The Great Reskilling

January 28, 2015 at 10:53 am Leave a comment

To grow, gather, preserve and cook; to repair, reuse, recycle and mend. Going back to making (and making do) heralds a return to higher levels of purpose and thus wellbeing. Andrew Simms and Ruth Potts report.

Erich Fromm wrote, in To Have or to Be: “Everything one owned was [once] cherished, taken care of, and used to the very limits of its utility. Buying was ‘keep-it’ buying.” To extend the life of an object, the owner would know how to polish, adjust, oil and repair it. With the advent of disposability, built-in obsolescence, the introduction of constant upgrades (very similar to obsolescence) and mass advertising, the market learned to earn more money by persuading people to throw things away. It came between the individual and the household and the human bonding and satisfaction that came from being able to make, gift, share and repair everyday items, and objects both beautiful and useful, as William Morris would have it.

“The laborer with a sense of craft becomes engaged in the work in and for itself; the satisfactions of working are their own reward; the details of daily labor are connected in the worker’s mind to the end product; the worker can control his or her own actions at work; skill develops within the work process; work is connected to the freedom to experiment; finally, family, community and politics are measured by the standards of inner satisfaction, coherence and experiment in craft labor.”

Passing on knowledge directly evokes the relationship between the skilled and the apprentice, teacher and student: what Crawford calls “a kind of philosophic friendship, the sort that is natural between teacher and student: a community of those who desire to know”. Lifelong learning – the natural complement to a society relying more on mutual aid – also has multiple benefits: enhancing an individual’s self-esteem, encouraging the development of social networks and a more active life.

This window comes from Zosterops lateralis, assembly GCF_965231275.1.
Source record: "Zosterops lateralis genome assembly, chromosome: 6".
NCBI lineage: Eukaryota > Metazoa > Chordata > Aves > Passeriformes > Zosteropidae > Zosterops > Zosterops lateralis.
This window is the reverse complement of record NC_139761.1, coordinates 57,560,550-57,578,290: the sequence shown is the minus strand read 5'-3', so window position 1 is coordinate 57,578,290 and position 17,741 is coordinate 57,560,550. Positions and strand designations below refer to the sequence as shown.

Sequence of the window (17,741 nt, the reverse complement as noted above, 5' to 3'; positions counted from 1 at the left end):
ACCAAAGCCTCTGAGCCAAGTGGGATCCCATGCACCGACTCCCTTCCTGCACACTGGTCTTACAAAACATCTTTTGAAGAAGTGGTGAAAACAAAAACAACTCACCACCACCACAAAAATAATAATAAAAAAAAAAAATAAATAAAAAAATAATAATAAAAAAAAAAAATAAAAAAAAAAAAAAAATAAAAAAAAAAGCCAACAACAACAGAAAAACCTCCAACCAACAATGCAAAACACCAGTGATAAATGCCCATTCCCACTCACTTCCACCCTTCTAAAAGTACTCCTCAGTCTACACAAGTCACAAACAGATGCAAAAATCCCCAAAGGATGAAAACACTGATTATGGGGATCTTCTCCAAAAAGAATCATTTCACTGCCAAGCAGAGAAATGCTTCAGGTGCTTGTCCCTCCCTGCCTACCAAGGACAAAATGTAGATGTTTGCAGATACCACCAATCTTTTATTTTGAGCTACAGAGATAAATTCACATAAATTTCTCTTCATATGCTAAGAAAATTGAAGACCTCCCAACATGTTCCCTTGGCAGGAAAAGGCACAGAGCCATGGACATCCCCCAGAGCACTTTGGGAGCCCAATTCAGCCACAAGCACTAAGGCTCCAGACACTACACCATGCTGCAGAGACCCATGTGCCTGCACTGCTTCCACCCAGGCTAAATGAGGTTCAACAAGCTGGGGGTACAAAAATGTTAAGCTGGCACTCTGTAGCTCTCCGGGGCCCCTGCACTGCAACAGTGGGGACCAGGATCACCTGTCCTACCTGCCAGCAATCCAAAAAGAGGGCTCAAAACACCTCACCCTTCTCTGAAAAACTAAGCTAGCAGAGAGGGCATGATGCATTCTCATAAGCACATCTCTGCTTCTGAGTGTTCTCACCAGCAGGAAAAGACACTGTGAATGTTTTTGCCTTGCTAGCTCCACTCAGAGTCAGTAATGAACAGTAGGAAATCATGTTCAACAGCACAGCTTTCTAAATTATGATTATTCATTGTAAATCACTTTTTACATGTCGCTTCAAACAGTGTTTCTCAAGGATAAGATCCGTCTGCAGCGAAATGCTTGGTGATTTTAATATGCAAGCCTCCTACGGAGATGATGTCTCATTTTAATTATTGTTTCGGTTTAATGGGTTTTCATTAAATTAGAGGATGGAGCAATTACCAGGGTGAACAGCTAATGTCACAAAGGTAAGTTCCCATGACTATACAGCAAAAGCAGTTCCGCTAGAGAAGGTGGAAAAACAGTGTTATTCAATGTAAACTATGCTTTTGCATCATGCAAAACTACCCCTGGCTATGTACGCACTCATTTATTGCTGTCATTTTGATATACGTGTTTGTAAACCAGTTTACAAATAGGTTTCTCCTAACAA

Read the full article posted on Resurgence.


Entry filed under: Art/Crafts, Community, How-To.

John Arden: The Science Behind Emotional Resilience News for the Body and Mind

Leave a Reply

Fill in your details below or click an icon to log in: Logo

You are commenting using your account. Log Out / Change )

Twitter picture

You are commenting using your Twitter account. Log Out / Change )

Facebook photo

You are commenting using your Facebook account. Log Out / Change )

Google+ photo

You are commenting using your Google+ account. Log Out / Change )

Connecting to %s

Trackback this post  |  Subscribe to the comments via RSS Feed

Make a donation
Find local resources

Enter your email address to follow this blog and receive notifications of new posts by email.

Join 165 other followers

Recent Posts

Transition Network
Transition Initiatives Primer


%d bloggers like this: